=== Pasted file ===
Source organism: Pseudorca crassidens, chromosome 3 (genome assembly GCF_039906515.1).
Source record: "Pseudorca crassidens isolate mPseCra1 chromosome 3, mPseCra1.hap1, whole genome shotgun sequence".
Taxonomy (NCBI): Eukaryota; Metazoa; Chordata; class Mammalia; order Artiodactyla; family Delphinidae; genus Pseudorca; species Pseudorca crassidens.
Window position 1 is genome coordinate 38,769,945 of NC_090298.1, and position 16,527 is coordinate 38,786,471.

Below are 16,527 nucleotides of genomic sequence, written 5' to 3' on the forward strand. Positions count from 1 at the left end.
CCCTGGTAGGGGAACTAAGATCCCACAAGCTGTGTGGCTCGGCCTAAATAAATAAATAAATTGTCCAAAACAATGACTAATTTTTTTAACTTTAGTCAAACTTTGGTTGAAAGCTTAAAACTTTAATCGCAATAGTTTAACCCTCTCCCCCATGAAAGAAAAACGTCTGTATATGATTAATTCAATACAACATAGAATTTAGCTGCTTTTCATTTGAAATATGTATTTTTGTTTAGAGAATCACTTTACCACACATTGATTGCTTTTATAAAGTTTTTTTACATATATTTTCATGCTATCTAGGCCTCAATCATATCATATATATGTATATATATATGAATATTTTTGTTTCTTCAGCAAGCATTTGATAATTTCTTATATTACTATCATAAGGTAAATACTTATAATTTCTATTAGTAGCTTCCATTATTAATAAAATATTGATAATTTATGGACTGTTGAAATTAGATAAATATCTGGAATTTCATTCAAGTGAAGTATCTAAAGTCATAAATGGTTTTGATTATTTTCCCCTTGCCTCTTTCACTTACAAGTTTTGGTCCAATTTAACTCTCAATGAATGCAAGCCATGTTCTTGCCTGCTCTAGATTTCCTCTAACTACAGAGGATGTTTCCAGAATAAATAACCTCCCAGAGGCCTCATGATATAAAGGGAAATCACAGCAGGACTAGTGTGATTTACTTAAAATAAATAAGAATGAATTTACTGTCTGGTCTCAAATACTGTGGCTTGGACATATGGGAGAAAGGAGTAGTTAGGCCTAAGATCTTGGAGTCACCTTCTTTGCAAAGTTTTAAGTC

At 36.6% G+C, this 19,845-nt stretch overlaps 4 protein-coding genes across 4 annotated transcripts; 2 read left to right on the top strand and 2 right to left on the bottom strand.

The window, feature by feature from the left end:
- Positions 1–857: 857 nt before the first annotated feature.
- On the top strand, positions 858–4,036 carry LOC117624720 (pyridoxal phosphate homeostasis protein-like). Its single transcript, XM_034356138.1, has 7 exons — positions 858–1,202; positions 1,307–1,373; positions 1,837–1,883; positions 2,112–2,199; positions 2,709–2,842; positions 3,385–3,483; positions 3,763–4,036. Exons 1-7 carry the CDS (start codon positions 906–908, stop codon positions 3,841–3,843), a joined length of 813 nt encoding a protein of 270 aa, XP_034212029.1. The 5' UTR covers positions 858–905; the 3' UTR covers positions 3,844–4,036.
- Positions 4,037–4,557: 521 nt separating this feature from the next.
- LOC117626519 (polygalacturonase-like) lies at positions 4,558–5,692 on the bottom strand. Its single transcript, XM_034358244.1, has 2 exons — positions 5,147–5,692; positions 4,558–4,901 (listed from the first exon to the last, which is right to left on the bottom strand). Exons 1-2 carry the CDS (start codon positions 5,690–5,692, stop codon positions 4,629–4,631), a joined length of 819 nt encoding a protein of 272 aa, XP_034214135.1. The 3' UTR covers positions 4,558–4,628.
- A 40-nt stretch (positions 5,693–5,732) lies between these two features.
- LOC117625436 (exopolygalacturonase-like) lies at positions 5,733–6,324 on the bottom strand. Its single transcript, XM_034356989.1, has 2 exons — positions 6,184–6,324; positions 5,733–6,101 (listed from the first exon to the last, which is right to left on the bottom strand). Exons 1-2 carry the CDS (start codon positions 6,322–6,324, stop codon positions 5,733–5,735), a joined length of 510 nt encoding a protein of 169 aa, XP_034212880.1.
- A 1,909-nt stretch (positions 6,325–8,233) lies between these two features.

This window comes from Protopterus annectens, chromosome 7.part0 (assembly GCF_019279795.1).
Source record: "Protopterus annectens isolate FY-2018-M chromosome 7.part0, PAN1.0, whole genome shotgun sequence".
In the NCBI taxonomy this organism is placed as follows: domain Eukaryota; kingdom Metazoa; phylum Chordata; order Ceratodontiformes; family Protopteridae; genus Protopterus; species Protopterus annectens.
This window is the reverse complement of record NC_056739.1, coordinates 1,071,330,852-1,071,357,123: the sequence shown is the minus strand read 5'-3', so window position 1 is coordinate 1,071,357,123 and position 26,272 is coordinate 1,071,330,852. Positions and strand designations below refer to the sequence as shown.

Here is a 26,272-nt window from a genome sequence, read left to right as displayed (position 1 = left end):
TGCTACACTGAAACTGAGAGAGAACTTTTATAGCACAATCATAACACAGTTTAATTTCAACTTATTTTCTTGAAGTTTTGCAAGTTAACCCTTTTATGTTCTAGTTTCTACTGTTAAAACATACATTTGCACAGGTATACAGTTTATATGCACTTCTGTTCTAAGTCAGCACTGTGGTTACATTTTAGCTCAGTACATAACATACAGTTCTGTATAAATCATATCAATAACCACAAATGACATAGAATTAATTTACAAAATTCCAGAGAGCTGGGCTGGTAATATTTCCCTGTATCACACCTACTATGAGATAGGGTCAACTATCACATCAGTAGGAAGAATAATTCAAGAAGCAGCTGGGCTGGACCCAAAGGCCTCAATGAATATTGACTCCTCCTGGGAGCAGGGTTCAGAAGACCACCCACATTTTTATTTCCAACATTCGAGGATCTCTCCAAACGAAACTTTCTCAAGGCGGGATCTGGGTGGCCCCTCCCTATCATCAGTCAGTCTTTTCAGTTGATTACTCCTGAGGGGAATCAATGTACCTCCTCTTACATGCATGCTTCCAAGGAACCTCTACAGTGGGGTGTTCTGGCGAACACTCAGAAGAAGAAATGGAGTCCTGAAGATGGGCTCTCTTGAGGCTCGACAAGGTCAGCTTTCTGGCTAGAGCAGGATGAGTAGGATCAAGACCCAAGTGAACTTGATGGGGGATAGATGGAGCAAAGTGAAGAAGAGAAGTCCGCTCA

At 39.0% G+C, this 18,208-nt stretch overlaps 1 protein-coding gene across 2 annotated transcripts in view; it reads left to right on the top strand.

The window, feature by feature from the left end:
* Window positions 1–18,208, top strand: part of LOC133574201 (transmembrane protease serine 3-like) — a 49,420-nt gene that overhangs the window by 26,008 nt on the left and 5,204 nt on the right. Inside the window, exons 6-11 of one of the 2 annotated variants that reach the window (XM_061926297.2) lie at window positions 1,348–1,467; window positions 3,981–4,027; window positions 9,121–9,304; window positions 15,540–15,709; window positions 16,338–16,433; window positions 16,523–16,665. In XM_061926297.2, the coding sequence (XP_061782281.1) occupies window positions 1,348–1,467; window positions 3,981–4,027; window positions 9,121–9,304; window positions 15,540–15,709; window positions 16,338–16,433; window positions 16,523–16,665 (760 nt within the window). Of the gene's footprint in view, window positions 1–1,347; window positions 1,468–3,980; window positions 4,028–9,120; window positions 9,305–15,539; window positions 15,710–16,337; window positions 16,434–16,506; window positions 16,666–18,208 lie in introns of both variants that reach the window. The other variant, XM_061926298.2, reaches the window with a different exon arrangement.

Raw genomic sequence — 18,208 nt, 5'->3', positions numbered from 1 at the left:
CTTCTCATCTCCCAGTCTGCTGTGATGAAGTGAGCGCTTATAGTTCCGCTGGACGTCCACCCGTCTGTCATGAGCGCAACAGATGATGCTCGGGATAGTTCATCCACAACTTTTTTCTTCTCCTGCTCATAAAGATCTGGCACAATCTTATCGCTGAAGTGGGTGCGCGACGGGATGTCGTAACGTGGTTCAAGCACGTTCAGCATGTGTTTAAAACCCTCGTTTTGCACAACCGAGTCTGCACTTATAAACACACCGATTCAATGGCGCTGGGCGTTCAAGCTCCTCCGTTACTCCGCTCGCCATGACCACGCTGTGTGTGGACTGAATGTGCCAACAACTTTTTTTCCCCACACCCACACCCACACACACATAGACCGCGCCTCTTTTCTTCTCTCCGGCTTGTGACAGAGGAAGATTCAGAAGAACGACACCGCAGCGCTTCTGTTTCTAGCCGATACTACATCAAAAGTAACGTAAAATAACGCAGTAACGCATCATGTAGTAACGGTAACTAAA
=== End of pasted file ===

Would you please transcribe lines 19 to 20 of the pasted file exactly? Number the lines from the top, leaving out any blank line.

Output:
This window is the reverse complement of record NC_056739.1, coordinates 1,071,330,852-1,071,357,123: the sequence shown is the minus strand read 5'-3', so window position 1 is coordinate 1,071,357,123 and position 26,272 is coordinate 1,071,330,852. Positions and strand designations below refer to the sequence as shown.

Here is a 26,272-nt window from a genome sequence, read left to right as displayed (position 1 = left end):